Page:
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October crude oil futures settled down 16 cents at $97.01, while December gold futures fell $1.20 to settle at $1,733.70 an ounce.

In U.S. economic news, the Commerce Department said wholesale inventories rose 0.7% in July, up the most in five months. Economists were expecting an increase of 0.2% after a decline of 0.2% in June.

Also, the Bureau of Labor Statistics reported Wednesday that import prices declined 2.2% last month from the same time last year and were down 0.5% excluding the fuel component. Meanwhile, August export prices fell 0.9%, and were down 1.9% excluding the agriculture component.

On the corporate front, Facebook CEO Mark Zuckerberg said he was disappointed in the performance of the social networking giant's stocks since its IPO at an appearance at a media conference in San Francisco on Tuesday.

Zuckerberg also disclosed the company wasn't building a Facebook phone, saying that "building a phone is the wrong strategy for us." Shares tacked on 7.6%.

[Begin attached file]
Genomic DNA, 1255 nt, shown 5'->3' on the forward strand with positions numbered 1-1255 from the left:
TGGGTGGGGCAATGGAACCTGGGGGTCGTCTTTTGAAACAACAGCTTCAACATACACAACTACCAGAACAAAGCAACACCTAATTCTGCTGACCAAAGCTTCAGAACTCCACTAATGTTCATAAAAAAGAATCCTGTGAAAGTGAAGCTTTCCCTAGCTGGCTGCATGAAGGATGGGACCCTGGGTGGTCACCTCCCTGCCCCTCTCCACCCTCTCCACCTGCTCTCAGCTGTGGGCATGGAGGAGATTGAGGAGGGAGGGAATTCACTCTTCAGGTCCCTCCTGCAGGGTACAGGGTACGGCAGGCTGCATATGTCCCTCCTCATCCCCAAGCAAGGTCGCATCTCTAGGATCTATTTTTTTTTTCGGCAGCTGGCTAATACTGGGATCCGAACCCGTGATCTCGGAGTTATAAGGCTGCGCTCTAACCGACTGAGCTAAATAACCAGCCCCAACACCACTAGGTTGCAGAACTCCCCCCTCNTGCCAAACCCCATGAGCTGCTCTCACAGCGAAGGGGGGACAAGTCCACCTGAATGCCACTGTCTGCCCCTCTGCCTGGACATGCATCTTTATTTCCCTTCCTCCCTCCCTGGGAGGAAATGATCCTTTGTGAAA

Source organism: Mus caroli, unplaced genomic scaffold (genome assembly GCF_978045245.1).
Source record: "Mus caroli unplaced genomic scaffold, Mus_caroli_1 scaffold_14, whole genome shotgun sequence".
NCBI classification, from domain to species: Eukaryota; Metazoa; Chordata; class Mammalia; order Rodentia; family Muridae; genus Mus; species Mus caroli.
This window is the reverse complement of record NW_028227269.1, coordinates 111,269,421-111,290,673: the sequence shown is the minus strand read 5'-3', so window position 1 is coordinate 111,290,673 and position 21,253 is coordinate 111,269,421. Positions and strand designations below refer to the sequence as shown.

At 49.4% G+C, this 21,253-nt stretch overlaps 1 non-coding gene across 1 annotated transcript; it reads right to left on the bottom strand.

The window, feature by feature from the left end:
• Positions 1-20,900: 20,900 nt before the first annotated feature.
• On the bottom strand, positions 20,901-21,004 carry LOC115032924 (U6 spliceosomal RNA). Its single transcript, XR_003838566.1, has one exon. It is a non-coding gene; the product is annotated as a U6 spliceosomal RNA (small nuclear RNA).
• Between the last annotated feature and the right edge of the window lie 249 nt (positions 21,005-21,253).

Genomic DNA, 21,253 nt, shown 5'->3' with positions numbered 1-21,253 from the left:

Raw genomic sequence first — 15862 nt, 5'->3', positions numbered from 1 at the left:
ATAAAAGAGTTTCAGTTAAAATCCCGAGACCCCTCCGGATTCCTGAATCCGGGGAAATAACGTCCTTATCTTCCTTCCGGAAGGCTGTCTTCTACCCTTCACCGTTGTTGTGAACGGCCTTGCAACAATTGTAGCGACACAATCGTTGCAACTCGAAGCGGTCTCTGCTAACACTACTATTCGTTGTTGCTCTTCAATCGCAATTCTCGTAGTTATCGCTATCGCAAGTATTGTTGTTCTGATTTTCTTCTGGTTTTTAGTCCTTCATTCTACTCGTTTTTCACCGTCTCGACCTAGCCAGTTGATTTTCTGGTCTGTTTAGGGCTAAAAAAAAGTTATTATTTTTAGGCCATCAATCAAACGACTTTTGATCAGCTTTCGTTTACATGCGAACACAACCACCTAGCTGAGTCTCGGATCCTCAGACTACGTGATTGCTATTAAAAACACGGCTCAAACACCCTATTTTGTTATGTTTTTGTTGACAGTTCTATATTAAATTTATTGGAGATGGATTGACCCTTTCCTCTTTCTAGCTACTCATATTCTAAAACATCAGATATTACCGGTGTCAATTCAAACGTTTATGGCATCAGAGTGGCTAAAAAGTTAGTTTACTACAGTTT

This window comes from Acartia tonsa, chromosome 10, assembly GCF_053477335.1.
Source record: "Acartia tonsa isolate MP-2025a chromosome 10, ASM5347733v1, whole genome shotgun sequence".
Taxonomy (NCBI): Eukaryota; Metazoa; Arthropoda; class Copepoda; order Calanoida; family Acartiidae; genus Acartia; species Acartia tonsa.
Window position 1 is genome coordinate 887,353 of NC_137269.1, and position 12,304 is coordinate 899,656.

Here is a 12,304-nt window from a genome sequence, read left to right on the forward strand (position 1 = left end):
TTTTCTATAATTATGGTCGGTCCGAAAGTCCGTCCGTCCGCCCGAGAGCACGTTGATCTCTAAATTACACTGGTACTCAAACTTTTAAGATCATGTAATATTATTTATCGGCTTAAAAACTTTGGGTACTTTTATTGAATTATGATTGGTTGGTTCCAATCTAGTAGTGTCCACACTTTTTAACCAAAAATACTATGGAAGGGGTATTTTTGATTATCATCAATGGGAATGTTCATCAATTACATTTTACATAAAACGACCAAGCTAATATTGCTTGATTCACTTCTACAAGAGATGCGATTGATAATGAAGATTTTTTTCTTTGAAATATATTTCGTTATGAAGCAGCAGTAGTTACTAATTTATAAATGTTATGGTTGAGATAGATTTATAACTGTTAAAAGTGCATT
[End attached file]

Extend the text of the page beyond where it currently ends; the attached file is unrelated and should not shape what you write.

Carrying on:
Oncolytics Biotech shares plunged 15.1% as the development stage, cancer therapeutic company announced that it plans to expand enrollment in the first stage of its study on a treatment of head and neck cancers. The company said it intends to submit protocol amendments to regulators in the immediate near term to reflect these changes, and that it will require additional time to follow the expanded group of patients.

Xyratex shares tumbled 10.2% after the provider of data storage technology cut its fiscal third-quarter revenue estimates amid weaker demand from key customers in the core enterprise data-storage unit.

Ford's board is expected this week to discuss a succession plan for CEO Alan Mulally, who is expected to retire by the end of 2013, according to Bloomberg, which cited a person familiar with the matter. Shares closed up 0.59%.


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--Written by Andrea Tse and Joe Deaux in New York.

>To contact the writer of this article, click here: Andrea Tse.